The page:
In the afternoon it was known that the enemy had succeeded in his efforts to throw pontoon bridges over the river, and that both in the town and below several bridges were being used by them for crossing over the troops. Late in the evening, Captain Lewis, seeing a column of the enemy's infantry advancing to cross the upper pontoon bridge, gave the order to his battery to fire upon them. This was instantly done, and with such effect as to drive over half of it back under cover of some houses. Later in the evening the battery again fired upon artillery and cavalry that were in sight, and soon drove them off and out of view. This battery had orders to waste no ammunition and to fire only when damage could be inflicted upon the enemy. The brigade slept under arms in line of battle, strong pickets being thrown to the front. The artillerymen remained with their guns.
    During Friday, the 12th, the brigade remained under arms and in position. Shot and shell from the enemy's batteries fell at times near them, but without inflicting any loss. Lewis' battery at various times during the day fired at the enemy's batteries while crossing the river. About 3 p.m., a column of infantry (one brigade) came in sight. Shot and shell were thrown upon the head of this column, causing much confusion in their ranks and forcing them to change their course and take shelter beyond houses. Later in the day the battery fired upon cavalry crossing the ford. In each case damage was done the enemy, as his ambulances were seen to leave the field with wounded. Again all slept under arms (the night of the 12th), with strong pickets in our front.
    The early morn of the 13th was dark and much obscured by a dense fog. At length, the rising sun dissipating the mist, about 8 a.m. musketry was heard on our right. This fire quickened and artillery was also heard in the same direction. The rapidity and quantity of the musketry fire indicated that a general action had begun. The firing at length began to approach nearer us. The right of our left wing had become engaged, and the firing still continued, extending toward our left, reaching as far as its center, and here it remained for a long time, approaching no nearer our position. The firing had now become general. Musketry, artillery, and the bursting of shell are heard, varying at times in quantity and rapidity, but without any entire cessation, till dark. At times it would appear to be more intense far to our right, and then again the center and the left of center would seem to be the point where the enemy were concentrating their heaviest forces and making the most vigorous efforts to force our line. More artillery appeared to be used on this day than I had ever known before. Frequently during the continuance of the battle I counted as many as fifty shots per minute. During this long and intensely exciting day my brigade remained in line of battle, ready to meet any advance of the enemy or to hasten to any point of the line that might need support. The battery of Captain Lewis lost no opportunity of firing upon the enemy's infantry and cavalry when in easy range. In all, it fired 400 rounds.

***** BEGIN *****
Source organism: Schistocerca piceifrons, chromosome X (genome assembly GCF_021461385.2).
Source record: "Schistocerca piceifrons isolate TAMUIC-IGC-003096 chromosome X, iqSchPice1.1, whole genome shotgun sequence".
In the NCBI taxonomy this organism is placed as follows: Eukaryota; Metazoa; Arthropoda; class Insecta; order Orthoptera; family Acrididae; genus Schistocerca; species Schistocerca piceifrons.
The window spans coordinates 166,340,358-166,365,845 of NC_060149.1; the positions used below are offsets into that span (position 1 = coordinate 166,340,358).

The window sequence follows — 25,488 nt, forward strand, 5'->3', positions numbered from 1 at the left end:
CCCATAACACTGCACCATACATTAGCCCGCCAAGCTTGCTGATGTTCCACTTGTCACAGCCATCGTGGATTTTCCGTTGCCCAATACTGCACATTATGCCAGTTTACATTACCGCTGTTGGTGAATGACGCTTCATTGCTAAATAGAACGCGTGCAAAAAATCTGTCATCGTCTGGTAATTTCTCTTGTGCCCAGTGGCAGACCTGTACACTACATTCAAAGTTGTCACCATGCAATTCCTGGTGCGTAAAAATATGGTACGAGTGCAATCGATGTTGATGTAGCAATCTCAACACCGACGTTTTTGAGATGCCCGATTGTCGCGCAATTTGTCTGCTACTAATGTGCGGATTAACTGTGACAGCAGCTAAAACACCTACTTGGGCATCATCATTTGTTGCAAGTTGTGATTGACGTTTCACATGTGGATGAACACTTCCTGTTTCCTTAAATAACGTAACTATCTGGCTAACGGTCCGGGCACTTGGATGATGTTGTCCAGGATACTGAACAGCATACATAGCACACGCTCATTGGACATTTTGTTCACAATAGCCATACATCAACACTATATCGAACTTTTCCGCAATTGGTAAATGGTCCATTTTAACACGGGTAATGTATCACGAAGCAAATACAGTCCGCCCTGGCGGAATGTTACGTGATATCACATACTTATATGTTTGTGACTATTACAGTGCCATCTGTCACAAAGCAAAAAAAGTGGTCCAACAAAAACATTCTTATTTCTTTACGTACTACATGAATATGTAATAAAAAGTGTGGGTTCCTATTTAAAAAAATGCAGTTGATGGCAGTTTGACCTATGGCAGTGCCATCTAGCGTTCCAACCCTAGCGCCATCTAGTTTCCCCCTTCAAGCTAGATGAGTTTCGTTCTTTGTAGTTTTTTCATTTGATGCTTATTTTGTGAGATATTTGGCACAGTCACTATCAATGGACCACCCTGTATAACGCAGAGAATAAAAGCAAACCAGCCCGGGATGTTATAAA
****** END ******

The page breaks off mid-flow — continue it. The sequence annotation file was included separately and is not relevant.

The brigade lost to-day 1 killed and 8 wounded; Lewis' battery 1 killed and 2 wounded. Although the brigade lost but few men by the enemy's artillery, and none by the musket, it would seem to be almost incredible that the loss should have been so inconsiderable; for, from a point near a mile above Falmouth, on a commanding height, there was a six-gun battery of rifle pieces that enfiladed my line. Lower down and nearer, on the slope of this hill, was a second battery that had the same fire upon them; and yet nearer and immediately on the banks of the river, and to the right of the two batteries above referred to, was another; and then again, on a very commanding hill in rear of Falmouth, near the house of Miss Scott, was a battery of more than twenty pieces that bore upon us, and these of the heaviest rifle pieces; and down the river were one or two other batteries that could throw shot and shell far beyond our line. In these batteries there could not have been less than fifty pieces that bore upon us.
    The night of the 13th, we were under arms like the two previous nights, strong pickets being in our front. During the night our pickets were heard to fire frequently in the direction of Fredericksburg.
    The morning of the 14th was foggy, and when it had been scattered by the rising sun nothing was seen of the enemy in our front save his distant line of cavalry vedettes, as usual. The 14th passed off quietly--some few artillery shots during the day, and at intervals a little firing between the pickets.
    The night of the 14th and the day of the 15th passed off with little or no firing. The night of the 15th was dark, windy, and rainy, and the morning of the 16th foggy. When the fog disappeared it revealed the fact that the enemy had recrossed the river, nothing remaining on this side but a few of the wounded, the unburied dead, and a few of the infantry pickets whom they had failed to relieve. These delivered themselves up to my command as prisoners.
    My command now returned to their camp, having been under arms since the morning of the 11th.
    The lists of casualties having bean previously forwarded, it will suffice in this report to state that the loss in my command was 15 killed and wounded. Of this number 3 were killed.

I am, sir, very respectfully, your obedient servant,
Brigadier-General, Commanding, &c.